State of the Union Address Positions Obama for Re-election
Last night President Obama delivered his second State of the Union address to a joint session of Congress.
I’ve had last night and this morning to reel in my thoughts; these are my first.
America the Great
A central theme, in addition to the speech’s title, “Win the Future,” seemed to be that America is an amazing place filled with people who can accomplish anything. Interestingly, considering that some Republicans describe the president as an apologist, Obama evoked American exceptionalism throughout the hour-plus speech.
Notable excerpts included:
“We are the first nation to be founded for the sake of an idea – the idea that each of us deserves the chance to shape our own destiny.”
“What America does better than anyone – is spark the creativity and imagination of our people. We are the nation that put cars in driveways and computers in offices; the nation of Edison and the Wright brothers; of Google and Facebook. In America, innovation doesn’t just change our lives. It’s how we make a living.”
“I know there isn’t a person here who would trade places with any other nation on Earth.”
Obama turned a long-standing Republican talking point into the centerpiece of his address, but did it in a way that was hopeful and optimistic — an interesting and deliberate choice.
The Spirit of Tucson: a muted tone
The recent Tucson shooting was more than an elephant in the room: Daniel Hernandez, the intern that saved Congresswoman Giffords’ life, attended the speech as a guest to first lady Michelle Obama. The entire room wore black and white ribbons to honor her and the other victims.
President Obama drew a unanimous standing ovation for the Congresswoman after acknowledging her “empty chair” at the start of the speech.
Considering the environment, in which more than 60 Democrats and Republicans sat side-by-side as a sign of unity, the mood and reaction from Congress was muted from beginning to end. There was no whooping or hollering, and the speech took on a non-partisan, conciliatory tone.
Obama poignantly remarked, “what comes of this moment will be determined not by whether we can sit together tonight, but whether we can work together tomorrow.”
Obama the Centrist
Historically, State of the Union addresses act as policy blueprints to guide an administration’s legislative agenda. If precedent holds true, yesterday’s marked the start of the president’s re-election campaign.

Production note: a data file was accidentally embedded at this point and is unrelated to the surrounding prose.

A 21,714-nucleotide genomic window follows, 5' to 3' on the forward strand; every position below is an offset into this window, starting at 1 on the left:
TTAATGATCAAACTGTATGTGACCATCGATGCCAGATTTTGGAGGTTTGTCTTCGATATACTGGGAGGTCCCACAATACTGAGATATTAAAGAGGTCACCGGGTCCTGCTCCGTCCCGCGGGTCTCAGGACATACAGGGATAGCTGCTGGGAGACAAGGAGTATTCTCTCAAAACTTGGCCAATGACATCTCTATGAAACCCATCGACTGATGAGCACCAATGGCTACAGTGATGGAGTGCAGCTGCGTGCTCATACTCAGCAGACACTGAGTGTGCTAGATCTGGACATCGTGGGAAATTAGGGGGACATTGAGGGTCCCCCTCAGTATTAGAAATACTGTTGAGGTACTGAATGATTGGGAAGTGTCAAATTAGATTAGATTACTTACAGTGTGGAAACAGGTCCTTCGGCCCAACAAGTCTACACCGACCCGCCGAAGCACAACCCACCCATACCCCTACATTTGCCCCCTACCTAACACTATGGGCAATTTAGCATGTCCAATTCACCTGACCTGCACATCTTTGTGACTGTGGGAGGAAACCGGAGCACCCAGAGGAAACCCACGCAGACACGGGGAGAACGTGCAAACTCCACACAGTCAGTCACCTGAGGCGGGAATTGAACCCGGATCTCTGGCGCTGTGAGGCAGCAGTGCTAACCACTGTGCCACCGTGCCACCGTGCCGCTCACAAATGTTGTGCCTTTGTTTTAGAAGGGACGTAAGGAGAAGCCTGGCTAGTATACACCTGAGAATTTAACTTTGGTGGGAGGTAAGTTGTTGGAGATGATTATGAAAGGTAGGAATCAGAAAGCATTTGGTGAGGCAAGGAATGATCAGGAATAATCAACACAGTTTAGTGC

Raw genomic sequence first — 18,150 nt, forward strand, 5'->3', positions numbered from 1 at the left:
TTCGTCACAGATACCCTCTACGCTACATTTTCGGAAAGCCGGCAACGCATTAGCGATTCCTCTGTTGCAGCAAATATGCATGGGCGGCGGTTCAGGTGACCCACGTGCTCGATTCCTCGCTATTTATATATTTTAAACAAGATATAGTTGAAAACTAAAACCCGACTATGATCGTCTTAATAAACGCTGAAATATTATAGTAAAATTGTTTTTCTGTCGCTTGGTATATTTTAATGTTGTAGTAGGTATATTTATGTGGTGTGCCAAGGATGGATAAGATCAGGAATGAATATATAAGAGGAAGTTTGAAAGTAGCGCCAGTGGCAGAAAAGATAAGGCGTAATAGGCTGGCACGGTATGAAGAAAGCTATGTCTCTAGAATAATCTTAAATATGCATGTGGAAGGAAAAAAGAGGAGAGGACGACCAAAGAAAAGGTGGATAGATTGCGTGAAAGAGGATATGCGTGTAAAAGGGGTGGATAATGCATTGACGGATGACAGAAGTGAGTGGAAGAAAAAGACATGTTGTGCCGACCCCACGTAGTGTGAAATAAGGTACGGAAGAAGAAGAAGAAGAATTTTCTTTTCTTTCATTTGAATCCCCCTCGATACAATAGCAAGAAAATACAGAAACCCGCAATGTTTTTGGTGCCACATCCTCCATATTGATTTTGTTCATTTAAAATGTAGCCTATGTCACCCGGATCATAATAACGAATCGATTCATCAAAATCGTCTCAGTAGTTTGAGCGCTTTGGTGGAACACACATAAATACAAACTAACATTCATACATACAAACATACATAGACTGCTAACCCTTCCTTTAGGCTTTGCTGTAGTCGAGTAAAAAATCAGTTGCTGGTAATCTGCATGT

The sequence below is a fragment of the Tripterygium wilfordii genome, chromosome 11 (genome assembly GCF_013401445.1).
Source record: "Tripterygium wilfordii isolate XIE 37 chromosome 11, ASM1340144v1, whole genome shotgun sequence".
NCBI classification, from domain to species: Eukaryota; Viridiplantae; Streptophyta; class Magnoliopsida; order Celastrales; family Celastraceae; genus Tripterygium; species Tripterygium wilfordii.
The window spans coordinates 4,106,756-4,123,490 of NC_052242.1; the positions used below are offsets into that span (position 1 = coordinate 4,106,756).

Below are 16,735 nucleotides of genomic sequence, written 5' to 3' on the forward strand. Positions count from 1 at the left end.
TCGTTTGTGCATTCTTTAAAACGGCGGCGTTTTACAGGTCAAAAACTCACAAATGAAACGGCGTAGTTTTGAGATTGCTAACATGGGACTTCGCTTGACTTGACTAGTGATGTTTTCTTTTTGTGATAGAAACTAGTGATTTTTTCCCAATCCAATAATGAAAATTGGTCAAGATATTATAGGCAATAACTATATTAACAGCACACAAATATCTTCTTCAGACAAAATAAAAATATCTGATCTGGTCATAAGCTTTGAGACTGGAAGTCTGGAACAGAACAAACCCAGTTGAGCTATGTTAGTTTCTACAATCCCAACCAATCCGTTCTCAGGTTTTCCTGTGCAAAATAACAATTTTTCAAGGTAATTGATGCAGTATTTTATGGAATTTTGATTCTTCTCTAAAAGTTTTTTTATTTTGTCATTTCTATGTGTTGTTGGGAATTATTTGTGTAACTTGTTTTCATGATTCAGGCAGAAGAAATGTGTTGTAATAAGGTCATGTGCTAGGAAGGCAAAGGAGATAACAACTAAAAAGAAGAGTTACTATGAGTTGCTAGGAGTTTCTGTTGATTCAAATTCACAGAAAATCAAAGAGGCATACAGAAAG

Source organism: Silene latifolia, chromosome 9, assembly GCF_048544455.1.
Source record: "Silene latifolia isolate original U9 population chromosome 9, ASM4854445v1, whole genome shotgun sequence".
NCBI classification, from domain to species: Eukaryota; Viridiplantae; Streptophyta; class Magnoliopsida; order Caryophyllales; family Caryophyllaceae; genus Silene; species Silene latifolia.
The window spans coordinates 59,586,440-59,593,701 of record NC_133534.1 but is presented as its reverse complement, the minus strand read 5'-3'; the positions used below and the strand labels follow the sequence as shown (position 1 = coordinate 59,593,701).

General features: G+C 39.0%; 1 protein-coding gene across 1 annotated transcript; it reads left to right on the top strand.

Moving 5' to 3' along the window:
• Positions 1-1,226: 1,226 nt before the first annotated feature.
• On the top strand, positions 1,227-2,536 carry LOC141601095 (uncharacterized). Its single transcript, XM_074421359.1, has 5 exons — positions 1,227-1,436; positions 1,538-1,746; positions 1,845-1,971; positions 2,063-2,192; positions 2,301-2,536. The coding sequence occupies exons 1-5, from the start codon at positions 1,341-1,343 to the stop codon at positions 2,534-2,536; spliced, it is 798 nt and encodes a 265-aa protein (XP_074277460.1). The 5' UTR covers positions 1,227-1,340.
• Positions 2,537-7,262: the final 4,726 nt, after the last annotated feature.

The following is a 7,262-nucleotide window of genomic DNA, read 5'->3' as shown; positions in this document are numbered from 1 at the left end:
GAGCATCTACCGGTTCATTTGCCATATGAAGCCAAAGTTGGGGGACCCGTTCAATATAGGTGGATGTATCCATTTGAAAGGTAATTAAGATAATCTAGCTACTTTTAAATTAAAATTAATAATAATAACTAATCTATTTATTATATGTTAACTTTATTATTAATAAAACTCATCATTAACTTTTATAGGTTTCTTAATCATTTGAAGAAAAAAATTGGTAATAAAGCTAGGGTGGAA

Obama didn’t reference controversial policies like gun control, and hardly touched on the wars in Iraq and Afghanistan.
Instead, he defended his health care law while admitting it could be improved by Republican ideas such as medical malpractice reform. He called for massive reinvestments in education to keep America globally competitive while advocating a five-year domestic spending freeze. He appealed to both parties to eliminate tax loopholes, but cut corporate tax rates. And each issue, he framed around the economy.
Last night Obama channeled former President Clinton by positioning himself as the adult in the room — the moderate between both parties — defending Democratic priorities while simultaneously endorsing Republican initiatives.
Why it Matters
Public opinion polling on last night’s speech indicates that the president hit a grand slam. In a CBS morning poll, 91 percent of respondents approved of Obama’s policy prescriptions, and pundits lauded it last night well into the morning.
Whether or not Obama has an easier time governing, however, remains to be seen. The official Republican response by Rep. Paul Ryan (R-WI) was markedly more negative than Obama’s address, as was the unofficial response by Tea-Party favorite Michelle Bachmann (R-MN).
And even during the speech, applauded by Republicans, GOP leaders including Speaker John Boehner sent out rapid response rebuttals from their congressional offices.
If nothing else, the speech embodied a new political reality: President Obama will not be easily defeated in 2012, and Republicans are taking notice.